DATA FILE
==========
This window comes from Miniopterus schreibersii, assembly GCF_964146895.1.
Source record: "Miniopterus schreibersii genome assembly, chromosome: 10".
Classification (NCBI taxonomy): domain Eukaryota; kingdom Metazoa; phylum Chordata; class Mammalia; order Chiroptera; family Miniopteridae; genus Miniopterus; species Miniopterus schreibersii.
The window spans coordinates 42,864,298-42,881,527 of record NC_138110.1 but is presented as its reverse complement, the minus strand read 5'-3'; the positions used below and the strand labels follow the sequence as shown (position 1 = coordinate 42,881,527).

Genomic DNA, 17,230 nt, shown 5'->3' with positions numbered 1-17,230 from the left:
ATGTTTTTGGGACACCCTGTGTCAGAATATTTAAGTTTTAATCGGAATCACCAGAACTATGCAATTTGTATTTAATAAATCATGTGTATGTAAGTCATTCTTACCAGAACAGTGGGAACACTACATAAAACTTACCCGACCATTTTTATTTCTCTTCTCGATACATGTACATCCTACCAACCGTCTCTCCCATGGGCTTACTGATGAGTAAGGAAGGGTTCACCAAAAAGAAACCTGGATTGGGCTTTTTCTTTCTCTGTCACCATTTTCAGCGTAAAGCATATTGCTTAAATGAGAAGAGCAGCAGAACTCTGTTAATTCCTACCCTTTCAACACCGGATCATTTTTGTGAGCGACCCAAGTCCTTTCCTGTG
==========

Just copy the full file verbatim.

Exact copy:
This window comes from Miniopterus schreibersii, assembly GCF_964146895.1.
Source record: "Miniopterus schreibersii genome assembly, chromosome: 10".
Classification (NCBI taxonomy): domain Eukaryota; kingdom Metazoa; phylum Chordata; class Mammalia; order Chiroptera; family Miniopteridae; genus Miniopterus; species Miniopterus schreibersii.
The window spans coordinates 42,864,298-42,881,527 of record NC_138110.1 but is presented as its reverse complement, the minus strand read 5'-3'; the positions used below and the strand labels follow the sequence as shown (position 1 = coordinate 42,881,527).

Genomic DNA, 17,230 nt, shown 5'->3' with positions numbered 1-17,230 from the left:
ATGTTTTTGGGACACCCTGTGTCAGAATATTTAAGTTTTAATCGGAATCACCAGAACTATGCAATTTGTATTTAATAAATCATGTGTATGTAAGTCATTCTTACCAGAACAGTGGGAACACTACATAAAACTTACCCGACCATTTTTATTTCTCTTCTCGATACATGTACATCCTACCAACCGTCTCTCCCATGGGCTTACTGATGAGTAAGGAAGGGTTCACCAAAAAGAAACCTGGATTGGGCTTTTTCTTTCTCTGTCACCATTTTCAGCGTAAAGCATATTGCTTAAATGAGAAGAGCAGCAGAACTCTGTTAATTCCTACCCTTTCAACACCGGATCATTTTTGTGAGCGACCCAAGTCCTTTCCTGTG